Growing older is one of the hardest challenges we face in life, and if that obstacle is dealt with in a rash manner, and without much thought it can lead to feelings of helplessness, denial, confusion, and resentment. John Cheever addresses this issue in one of his most noted works, "The Summer". This article gives you its summary and analysis.
“The Swimmer” was remade into a movie of the same name in 1968, starring Burt Lancaster as Neddy Merrill.
When we possess all the luxuries in the world, we often lose sight of things that are important, like responsibility and relationships. Such ignorance often leads a person to feel helpless, angry, confused, and resentful. And when this happens, we assume that the easiest way to deal with it is through denial or repression. But such measures only go so far to protect us from reality. Eventually, the facts catch up with us and we are thrown into a world of chaos.
John Cheever’s “The Swimmer” is a short story based on one such man, who had all the affluence and respect he wanted from society, but instead of valuing it, he squandered it away in a manner that led him to lose his family, his friendships, and eventually – a part of himself. It is the portrait of the lives of people in post World War II suburban America, and the lifestyles and experiences of people during that time. This Penlighten article brings you the literary analysis of “The Swimmer”, along with its summary.
“THE SWIMMER”: A Summary
Introduction to the Character and the Journey
This short story begins by drawing a picture of suburban America, and the life of one man, Neddy Merrill, who is at the Westerhazys’ (a friend) residence. It begins by showing us how life revolved around affluence, drinking, and sports, and how they spent the weekends relaxing and drinking. It is a beautiful summer day with apple trees blooming in the background. Neddy is by a beautiful shimmering pool, and being a man who loved swimming, he goes in to perform the act. He seems to be young, energetic, and lives a life filled with ease and comfort. While in the pool, he comes up with the seemingly bright idea of covering the distance between the Westerhazy residence and back to his home by swimming in the pools of the people who live within that route. These are friends and he takes it for granted that no one will mind, and he imagines that he will have the journey of an explorer, much like those swimming the English Channel. He decides to name this swimming route the Lucinda River after his wife.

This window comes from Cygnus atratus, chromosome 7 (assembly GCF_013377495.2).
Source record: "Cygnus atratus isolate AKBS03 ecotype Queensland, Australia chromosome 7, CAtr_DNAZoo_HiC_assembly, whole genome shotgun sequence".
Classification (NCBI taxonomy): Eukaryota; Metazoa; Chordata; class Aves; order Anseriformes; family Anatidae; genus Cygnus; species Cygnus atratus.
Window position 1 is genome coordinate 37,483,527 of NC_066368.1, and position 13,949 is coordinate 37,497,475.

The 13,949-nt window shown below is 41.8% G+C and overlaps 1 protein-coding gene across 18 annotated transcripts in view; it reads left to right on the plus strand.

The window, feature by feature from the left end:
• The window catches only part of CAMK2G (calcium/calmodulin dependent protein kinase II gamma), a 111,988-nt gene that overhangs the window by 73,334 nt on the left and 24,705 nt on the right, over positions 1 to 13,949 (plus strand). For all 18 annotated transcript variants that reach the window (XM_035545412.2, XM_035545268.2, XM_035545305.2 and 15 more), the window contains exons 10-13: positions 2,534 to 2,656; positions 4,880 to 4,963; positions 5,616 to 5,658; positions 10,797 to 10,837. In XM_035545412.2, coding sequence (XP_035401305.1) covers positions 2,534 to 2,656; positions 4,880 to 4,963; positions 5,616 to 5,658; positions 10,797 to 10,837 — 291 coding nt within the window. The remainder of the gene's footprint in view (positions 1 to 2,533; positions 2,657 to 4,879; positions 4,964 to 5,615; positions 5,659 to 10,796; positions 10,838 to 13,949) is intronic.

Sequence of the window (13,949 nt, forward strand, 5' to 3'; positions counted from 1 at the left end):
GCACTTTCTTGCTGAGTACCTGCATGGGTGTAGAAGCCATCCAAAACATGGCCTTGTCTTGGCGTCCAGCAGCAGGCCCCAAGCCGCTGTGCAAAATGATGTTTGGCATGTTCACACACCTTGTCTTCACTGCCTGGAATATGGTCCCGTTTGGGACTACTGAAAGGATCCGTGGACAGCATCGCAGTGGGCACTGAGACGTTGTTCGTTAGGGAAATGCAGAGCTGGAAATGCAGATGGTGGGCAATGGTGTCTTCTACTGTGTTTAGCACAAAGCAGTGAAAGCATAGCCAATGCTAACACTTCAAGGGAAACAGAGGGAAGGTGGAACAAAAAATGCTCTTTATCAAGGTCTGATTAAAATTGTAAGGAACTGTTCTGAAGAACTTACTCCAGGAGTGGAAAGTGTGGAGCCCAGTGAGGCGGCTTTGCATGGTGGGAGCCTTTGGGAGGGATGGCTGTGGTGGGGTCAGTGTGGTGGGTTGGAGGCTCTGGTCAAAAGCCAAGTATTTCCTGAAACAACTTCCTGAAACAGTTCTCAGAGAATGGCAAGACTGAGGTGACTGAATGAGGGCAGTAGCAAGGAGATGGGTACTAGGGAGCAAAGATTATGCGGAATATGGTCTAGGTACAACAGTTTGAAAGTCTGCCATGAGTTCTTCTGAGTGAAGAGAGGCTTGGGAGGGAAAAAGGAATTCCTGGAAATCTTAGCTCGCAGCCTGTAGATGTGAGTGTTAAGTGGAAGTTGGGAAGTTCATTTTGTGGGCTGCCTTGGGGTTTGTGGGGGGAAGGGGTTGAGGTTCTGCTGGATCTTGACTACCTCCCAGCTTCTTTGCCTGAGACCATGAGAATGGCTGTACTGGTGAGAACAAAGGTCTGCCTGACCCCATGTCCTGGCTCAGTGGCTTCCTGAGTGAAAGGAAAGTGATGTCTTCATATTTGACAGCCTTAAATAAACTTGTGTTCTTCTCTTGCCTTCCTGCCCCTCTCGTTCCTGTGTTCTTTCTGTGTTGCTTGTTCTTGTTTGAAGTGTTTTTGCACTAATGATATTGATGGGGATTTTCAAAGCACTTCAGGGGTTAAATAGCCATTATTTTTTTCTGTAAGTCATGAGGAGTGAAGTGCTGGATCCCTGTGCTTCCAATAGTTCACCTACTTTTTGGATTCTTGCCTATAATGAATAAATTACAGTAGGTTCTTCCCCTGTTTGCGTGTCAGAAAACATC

At first he goes through each of the homes with ease, met with greetings from his friends and invitations for a drink, which he gladly accepts. He takes a swim in their pools, and moves on to the next. This happens with the Grahams, the Hammers, and the Lears. The Howlands and the Crossups are away and he finishes his swim and is on his way, following the route of pools he has worked out in his head. The Bunkers are next and they too greet him and let him have a go at the pool. The shift occurs when he reaches the Levys’ home. He notices that they aren’t home and looks up to see the skies clouding up. After his swim, the storm takes full force and he stops for shelter at the gazebo. Looking at the Japanese lanterns that were hung there, he cannot recall when the Levys had visited Japan. The storm seems to have stripped away the leaves from the trees and they oddly bear the colors of autumn. He then goes to the Lindley home and finds the pool covered, and the family away. This break in the journey disappoints him, but nonetheless, he carries on to the Welchers’ home. This is another climactic turn where he is faced by a dry pool and a “for-sale” sign in the front yard. This comes as a surprise to him, because he doesn’t recall remembering his friends moving. This makes him question his memory.
The storm passes, and his moods lift as he moves on to route 424 in the direction of the public pool in Lancaster. Here he is faced with another harsh reality. He is aware that crossing the highway in his minimal clothing will prove to be a problem, but something pushes him to finish his journey. After being mocked at and ridiculed by the passers-by, he eventually crosses over and heads into the public pool. The murky, chlorinated waters, and chaos in the pool seems distasteful to him, but he follows through with his original plan.
Altering Reality and Ensuing Confusion